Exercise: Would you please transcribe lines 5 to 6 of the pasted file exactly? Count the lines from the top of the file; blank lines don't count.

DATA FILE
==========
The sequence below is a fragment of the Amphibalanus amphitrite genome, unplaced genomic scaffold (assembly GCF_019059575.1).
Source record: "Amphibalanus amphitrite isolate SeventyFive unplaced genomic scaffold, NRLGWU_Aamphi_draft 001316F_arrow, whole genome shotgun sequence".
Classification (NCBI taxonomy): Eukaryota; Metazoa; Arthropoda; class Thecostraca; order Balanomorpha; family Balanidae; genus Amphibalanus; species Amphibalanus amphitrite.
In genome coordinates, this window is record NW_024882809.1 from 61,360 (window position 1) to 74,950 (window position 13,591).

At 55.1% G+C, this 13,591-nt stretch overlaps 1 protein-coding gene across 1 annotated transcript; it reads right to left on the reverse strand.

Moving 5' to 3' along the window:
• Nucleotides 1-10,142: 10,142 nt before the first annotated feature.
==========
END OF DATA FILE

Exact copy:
At 55.1% G+C, this 13,591-nt stretch overlaps 1 protein-coding gene across 1 annotated transcript; it reads right to left on the reverse strand.

Moving 5' to 3' along the window: